The Belfast Cairnryan ferry route connects Northern Ireland with Scotland. Currently there is just the 1 ferry company operating this ferry service, Stena Line. The crossing operates up to 35 times each week with sailing durations from around 2 hours 22 minutes.
Belfast Cairnryan sailing durations and frequency may vary from season to season so we’d advise doing a live check to get the most up to date information.
Prices shown represent the average one way price paid by our customers. The most common booking on the Belfast Cairnryan route is a car and 2 passengers.
"Journey to Scotland"
Everyone was very pleasant from the minute I checked my car through to going into Stena plus, couldn't fault anyone, Will definitely be travelling with Stena Line again.
'Alexandra' travelled Belfast Cairnryan with Stena Line on Superfast VIIIRead More Read Less
"Pleasantly surprised! "
I used this ship/ferry service for the first time and it was brilliant To be blunt I didn't have high expectations at all before hand And then once i boarded and Ship set off I was like this is very good, I'm impressed! Good facilities and enough entertainment to keep you amused for the entirety of your journey!
'Sulman Mehr ' travelled Belfast Cairnryan with Stena Line on Superfast VIIRead More Read Less
"A Fine Start"
I arrived early for departure and was very happy with the speed and efficiency of the service. The crossing was smooth and the seating in the Stena Plus Lounge was very comfortable. Access to my car for disembarkation was trouble free and all in all I was totally satisfied with my experience on the Stena Superfast VII ferry.
'David' travelled Belfast Cairnryan with Stena Line on Superfast VIIRead More Read Less
"First time experienec"
First time experience. Very impressed!
'Roisin' travelled Belfast Cairnryan with Stena Line on Superfast VIIIRead More Read Less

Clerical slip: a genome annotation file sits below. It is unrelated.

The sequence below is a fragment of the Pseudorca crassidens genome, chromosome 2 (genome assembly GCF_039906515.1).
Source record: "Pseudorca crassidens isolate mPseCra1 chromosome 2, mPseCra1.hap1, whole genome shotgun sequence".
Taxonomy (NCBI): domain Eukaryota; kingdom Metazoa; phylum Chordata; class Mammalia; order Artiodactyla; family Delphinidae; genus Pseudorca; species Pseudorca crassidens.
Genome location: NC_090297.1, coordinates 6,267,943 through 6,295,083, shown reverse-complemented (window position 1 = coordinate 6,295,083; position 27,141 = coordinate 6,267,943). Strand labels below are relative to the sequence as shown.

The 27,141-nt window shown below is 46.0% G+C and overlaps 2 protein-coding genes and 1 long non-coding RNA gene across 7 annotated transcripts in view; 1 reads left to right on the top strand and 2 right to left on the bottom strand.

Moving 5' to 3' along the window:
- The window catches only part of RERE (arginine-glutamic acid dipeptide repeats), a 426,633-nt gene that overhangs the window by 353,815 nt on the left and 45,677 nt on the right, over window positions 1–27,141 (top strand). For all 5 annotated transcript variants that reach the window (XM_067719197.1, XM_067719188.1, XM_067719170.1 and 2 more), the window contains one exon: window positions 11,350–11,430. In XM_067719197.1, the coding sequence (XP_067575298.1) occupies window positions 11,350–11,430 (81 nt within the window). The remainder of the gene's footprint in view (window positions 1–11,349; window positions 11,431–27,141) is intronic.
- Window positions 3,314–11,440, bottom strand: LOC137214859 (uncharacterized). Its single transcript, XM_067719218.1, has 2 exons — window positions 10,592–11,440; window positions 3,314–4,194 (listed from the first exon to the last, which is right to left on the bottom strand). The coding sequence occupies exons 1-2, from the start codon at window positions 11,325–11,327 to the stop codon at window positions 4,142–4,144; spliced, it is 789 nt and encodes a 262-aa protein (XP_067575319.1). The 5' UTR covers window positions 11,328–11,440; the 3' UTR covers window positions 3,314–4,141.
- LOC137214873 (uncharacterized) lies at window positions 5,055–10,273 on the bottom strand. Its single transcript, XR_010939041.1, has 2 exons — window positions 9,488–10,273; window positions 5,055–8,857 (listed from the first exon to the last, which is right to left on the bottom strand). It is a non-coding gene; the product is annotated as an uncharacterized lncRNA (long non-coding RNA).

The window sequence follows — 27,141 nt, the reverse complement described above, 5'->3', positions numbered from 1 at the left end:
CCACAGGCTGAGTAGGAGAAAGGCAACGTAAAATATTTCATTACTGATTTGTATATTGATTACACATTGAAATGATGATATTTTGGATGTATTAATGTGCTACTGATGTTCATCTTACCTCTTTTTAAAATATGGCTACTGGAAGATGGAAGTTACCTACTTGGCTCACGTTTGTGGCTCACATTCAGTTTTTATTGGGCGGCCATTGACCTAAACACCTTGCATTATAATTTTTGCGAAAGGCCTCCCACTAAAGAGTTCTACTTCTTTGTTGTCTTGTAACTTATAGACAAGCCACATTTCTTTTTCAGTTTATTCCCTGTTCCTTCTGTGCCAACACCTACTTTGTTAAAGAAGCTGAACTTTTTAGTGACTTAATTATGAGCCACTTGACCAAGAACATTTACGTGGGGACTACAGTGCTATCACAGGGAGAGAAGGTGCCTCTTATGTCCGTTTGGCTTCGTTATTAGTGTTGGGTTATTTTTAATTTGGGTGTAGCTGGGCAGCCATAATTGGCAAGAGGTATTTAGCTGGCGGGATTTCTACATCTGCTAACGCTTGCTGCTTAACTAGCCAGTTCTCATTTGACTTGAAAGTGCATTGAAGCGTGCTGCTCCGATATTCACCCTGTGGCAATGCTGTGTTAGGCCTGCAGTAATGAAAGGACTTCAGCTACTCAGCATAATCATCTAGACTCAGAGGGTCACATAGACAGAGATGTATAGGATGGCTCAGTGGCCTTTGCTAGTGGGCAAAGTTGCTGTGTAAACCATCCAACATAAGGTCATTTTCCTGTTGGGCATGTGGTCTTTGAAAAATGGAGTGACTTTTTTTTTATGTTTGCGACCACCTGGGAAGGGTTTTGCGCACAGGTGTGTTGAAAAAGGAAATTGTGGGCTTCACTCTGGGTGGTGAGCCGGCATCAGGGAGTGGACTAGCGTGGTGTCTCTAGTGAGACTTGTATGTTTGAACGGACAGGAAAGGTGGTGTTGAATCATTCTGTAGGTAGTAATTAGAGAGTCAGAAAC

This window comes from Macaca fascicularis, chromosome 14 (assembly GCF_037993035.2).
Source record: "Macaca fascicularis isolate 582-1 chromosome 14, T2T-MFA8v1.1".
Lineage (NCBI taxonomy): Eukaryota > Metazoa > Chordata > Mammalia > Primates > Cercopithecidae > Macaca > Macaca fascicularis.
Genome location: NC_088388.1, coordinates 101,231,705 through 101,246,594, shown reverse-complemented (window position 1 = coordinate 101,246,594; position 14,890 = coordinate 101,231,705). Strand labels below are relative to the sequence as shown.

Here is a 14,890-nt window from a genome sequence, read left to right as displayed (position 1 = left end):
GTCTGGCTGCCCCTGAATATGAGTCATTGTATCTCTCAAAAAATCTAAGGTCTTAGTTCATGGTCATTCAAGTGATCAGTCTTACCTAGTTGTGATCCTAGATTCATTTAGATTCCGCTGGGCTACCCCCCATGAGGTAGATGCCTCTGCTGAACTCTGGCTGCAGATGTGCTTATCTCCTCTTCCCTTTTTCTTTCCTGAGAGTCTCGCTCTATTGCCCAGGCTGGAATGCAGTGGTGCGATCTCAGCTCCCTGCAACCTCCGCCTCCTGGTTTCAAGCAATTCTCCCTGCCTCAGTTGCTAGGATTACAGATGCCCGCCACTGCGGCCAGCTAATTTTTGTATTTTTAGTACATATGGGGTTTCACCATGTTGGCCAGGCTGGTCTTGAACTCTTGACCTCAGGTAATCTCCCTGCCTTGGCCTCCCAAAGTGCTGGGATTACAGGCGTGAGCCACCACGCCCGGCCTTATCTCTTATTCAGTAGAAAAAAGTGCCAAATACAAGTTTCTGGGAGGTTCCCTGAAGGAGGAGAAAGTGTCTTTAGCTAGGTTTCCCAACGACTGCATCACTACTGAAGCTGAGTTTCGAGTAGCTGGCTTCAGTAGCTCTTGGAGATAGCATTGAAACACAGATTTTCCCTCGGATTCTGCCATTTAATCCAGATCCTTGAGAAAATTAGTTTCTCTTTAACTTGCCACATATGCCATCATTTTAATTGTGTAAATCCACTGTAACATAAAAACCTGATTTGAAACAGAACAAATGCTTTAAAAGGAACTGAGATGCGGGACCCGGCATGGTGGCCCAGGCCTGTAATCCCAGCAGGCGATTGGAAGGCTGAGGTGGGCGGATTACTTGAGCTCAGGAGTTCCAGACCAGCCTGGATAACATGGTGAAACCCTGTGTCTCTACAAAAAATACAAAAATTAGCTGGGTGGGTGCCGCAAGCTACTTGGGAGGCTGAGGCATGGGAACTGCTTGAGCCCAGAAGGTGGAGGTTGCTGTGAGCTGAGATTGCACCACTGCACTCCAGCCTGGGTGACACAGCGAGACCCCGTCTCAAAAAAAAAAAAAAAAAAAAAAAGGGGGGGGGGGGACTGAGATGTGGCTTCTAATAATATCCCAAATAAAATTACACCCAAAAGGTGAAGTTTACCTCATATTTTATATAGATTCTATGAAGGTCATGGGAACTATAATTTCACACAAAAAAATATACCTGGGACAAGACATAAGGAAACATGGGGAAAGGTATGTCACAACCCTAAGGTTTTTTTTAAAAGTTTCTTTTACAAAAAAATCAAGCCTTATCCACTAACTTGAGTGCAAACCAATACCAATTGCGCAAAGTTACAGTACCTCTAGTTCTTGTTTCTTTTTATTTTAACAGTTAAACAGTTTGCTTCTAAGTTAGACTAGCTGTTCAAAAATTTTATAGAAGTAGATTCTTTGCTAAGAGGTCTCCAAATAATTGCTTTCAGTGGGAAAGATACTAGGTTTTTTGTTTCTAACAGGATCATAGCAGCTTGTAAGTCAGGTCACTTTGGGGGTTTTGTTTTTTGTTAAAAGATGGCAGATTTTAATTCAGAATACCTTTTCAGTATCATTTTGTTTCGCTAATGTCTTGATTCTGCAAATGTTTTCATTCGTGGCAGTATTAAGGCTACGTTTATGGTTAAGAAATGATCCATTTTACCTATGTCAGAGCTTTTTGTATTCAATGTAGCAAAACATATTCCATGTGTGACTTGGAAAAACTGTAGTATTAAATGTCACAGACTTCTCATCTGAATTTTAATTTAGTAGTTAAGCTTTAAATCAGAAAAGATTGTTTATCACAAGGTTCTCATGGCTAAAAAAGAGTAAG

The city of Belfast, in Northern Ireland is the provinces capital city and is located in County Antrim, although parts of the city are located in County Down. The city has a long tradition in the production of Irish linen production, tobacco production, rope making and shipbuilding. In fact, the city's main shipbuilder, Harland and Wolf, is famously, or infamously, known for building the RMS Titanic. Modern day Belfast is a main centre for commerce, the arts, higher education, law, business and or course, tourism.
Belfast's large port is a main hub in the import and export of goods and for passenger ferry services. There is a regular crossing to Cairnryan in Scotland with a crossing time of around 2 hours and 15 minutes by conventional ferry. There is also a regular ferry service to Liverpool in the north west of England and seasonal services to Douglas on the Isle of Man operated by the Isle of Man Steam Packet Company.
Cairnryan is a small Scottish village that lies on the eastern shore of Loch Ryan in Dumfries and Galloway. The village can trace its origins back to 1701 when it was established to house the workers on the Lochryan Estate, which has a deer park and bowling green. The village has a long and important seafaring history and today is home to a ferry service that connects Scotland to Northern Ireland. There isn't a great deal of things to do and see in the village and its facilities include a hotel, some bed and breakfast guest houses, a caravan site which has been built on the site of an old war camp sire, a village shop and the Merchant's House Restaurant.
The village's harbour has two ferry terminals which provide ferry services to Larne and Belfast. The Larne terminal was opened in 1973 and is now operated by P&O Ferries and the second, for services to Belfast, is operated by Stena Line.